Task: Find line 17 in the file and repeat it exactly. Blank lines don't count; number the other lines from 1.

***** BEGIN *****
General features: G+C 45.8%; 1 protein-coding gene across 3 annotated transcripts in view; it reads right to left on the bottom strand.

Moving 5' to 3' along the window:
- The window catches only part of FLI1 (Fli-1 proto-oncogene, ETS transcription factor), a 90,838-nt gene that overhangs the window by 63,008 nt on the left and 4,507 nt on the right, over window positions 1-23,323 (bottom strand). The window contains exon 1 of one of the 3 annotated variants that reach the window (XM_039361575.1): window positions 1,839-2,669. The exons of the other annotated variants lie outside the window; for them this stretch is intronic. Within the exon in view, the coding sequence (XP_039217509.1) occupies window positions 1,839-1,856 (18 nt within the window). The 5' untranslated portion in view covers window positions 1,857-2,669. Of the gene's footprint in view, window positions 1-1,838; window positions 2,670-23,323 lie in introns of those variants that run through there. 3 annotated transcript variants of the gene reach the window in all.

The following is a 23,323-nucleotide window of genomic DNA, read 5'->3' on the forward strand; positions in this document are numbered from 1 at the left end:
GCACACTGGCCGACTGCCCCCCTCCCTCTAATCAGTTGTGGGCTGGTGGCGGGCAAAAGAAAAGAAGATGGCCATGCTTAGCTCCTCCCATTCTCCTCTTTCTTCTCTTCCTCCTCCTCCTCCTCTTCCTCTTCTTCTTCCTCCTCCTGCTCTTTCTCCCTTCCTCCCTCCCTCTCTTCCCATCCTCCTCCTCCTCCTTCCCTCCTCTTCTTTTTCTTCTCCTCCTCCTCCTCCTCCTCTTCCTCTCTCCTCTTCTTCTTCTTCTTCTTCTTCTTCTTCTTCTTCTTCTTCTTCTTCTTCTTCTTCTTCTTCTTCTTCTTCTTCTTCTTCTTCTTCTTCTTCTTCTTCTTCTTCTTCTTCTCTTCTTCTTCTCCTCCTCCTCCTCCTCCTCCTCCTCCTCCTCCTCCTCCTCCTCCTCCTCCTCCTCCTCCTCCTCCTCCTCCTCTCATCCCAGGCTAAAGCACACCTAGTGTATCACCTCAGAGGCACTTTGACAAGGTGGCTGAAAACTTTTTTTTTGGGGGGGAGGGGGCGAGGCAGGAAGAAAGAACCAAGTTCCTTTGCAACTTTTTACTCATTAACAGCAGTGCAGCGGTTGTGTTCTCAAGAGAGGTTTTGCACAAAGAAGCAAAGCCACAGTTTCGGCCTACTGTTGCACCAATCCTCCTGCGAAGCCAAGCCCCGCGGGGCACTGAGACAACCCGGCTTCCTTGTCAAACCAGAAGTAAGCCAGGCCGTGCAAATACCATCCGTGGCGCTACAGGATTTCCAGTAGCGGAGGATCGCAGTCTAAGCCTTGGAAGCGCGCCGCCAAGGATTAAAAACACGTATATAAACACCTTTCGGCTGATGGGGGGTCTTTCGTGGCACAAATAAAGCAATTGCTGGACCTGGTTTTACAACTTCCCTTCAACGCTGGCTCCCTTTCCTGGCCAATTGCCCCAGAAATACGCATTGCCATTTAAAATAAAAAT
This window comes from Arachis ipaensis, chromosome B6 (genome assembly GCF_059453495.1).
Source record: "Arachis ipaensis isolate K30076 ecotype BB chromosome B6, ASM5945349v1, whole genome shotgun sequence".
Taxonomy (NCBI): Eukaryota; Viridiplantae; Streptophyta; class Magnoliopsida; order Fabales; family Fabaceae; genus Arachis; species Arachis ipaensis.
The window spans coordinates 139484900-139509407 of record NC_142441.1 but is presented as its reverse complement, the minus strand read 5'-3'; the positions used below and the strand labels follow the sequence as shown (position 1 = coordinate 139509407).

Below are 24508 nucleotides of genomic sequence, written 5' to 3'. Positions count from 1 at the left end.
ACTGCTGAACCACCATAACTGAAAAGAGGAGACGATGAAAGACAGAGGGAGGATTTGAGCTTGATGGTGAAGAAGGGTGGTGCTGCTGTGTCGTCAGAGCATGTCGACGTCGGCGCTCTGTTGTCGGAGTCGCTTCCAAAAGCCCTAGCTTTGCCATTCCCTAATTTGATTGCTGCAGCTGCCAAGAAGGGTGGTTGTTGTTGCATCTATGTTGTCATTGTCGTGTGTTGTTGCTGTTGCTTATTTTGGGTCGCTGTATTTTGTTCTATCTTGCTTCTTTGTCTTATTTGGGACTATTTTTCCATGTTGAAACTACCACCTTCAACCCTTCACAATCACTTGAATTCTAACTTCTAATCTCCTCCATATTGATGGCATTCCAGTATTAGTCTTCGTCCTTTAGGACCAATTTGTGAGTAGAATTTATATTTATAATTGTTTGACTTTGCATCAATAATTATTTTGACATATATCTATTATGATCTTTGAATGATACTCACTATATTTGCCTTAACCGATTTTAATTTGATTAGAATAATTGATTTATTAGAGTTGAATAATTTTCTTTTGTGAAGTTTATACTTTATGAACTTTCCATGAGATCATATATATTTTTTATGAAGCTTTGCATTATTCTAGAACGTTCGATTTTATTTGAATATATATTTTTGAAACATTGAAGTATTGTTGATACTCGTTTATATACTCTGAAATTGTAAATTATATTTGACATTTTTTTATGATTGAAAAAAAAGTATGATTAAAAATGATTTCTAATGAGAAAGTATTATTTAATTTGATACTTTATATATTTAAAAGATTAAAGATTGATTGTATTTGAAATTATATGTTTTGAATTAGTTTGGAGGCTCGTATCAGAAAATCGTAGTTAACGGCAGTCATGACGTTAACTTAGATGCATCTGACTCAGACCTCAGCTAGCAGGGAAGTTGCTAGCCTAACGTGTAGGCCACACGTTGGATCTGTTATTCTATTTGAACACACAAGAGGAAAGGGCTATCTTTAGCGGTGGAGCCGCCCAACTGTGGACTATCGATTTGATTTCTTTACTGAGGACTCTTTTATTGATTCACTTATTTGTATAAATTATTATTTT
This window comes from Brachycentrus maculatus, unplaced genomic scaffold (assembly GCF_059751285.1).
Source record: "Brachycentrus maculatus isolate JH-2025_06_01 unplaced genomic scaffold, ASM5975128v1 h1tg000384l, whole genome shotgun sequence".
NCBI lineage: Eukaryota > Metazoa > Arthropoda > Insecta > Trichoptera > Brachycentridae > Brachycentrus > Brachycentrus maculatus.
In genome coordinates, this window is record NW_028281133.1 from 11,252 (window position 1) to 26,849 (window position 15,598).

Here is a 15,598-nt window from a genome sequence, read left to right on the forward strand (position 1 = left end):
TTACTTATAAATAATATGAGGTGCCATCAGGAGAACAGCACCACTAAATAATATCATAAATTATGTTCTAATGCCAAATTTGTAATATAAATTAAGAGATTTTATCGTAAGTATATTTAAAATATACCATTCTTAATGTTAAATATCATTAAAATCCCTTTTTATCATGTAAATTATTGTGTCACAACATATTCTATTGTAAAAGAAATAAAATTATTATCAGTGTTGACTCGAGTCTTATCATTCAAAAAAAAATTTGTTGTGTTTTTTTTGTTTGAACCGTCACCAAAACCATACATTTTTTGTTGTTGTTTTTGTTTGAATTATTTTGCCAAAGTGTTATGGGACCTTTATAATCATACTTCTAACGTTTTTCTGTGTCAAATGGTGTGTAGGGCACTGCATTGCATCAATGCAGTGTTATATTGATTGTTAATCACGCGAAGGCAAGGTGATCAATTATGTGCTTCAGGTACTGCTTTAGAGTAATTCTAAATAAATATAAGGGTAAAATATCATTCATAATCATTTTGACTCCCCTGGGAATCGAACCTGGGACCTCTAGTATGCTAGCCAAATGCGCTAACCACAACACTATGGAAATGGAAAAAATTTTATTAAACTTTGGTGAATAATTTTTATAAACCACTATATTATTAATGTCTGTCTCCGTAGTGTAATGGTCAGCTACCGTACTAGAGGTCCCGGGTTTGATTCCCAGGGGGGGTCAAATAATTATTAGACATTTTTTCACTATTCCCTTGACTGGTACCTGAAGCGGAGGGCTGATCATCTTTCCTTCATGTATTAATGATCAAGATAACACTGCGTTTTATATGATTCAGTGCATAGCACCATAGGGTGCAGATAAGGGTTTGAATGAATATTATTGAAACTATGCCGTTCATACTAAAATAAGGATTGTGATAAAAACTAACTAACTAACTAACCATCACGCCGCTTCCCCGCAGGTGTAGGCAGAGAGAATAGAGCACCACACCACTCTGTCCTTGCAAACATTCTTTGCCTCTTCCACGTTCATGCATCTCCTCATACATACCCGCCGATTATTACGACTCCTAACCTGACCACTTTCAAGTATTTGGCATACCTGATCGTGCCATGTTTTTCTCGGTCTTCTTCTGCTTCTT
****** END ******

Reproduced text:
TTACTTATAAATAATATGAGGTGCCATCAGGAGAACAGCACCACTAAATAATATCATAAATTATGTTCTAATGCCAAATTTGTAATATAAATTAAGAGATTTTATCGTAAGTATATTTAAAATATACCATTCTTAATGTTAAATATCATTAAAATCCCTTTTTATCATGTAAATTATTGTGTCACAACATATTCTATTGTAAAAGAAATAAAATTATTATCAGTGTTGACTCGAGTCTTATCATTCAAAAAAAAATTTGTTGTGTTTTTTTTGTTTGAACCGTCACCAAAACCATACATTTTTTGTTGTTGTTTTTGTTTGAATTATTTTGCCAAAGTGTTATGGGACCTTTATAATCATACTTCTAACGTTTTTCTGTGTCAAATGGTGTGTAGGGCACTGCATTGCATCAATGCAGTGTTATATTGATTGTTAATCACGCGAAGGCAAGGTGATCAATTATGTGCTTCAGGTACTGCTTTAGAGTAATTCTAAATAAATATAAGGGTAAAATATCATTCATAATCATTTTGACTCCCCTGGGAATCGAACCTGGGACCTCTAGTATGCTAGCCAAATGCGCTAACCACAACACTATGGAAATGGAAAAAATTTTATTAAACTTTGGTGAATAATTTTTATAAACCACTATATTATTAATGTCTGTCTCCGTAGTGTAATGGTCAGCTACCGTACTAGAGGTCCCGGGTTTGATTCCCAGGGGGGGTCAAATAATTATTAGACATTTTTTCACTATTCCCTTGACTGGTACCTGAAGCGGAGGGCTGATCATCTTTCCTTCATGTATTAATGATCAAGATAACACTGCGTTTTATATGATTCAGTGCATAGCACCATAGGGTGCAGATAAGGGTTTGAATGAATATTATTGAAACTATGCCGTTCATACTAAAATAAGGATTGTGATAAAAACTAACTAACTAACTAACCATCACGCCGCTTCCCCGCAGGTGTAGGCAGAGAGAATAGAGCACCACACCACTCTGTCCTTGCAAACATTCTTTGCCTCTTCCACGTTCATGCATCTCCTCATACATACCCGCCGATTATTACGACTCCTAACCTGACCACTTTCAAGTATTTGGCATACCTGATCGTGCCATGTTTTTCTCGGTCTTCTTCTGCTTCTT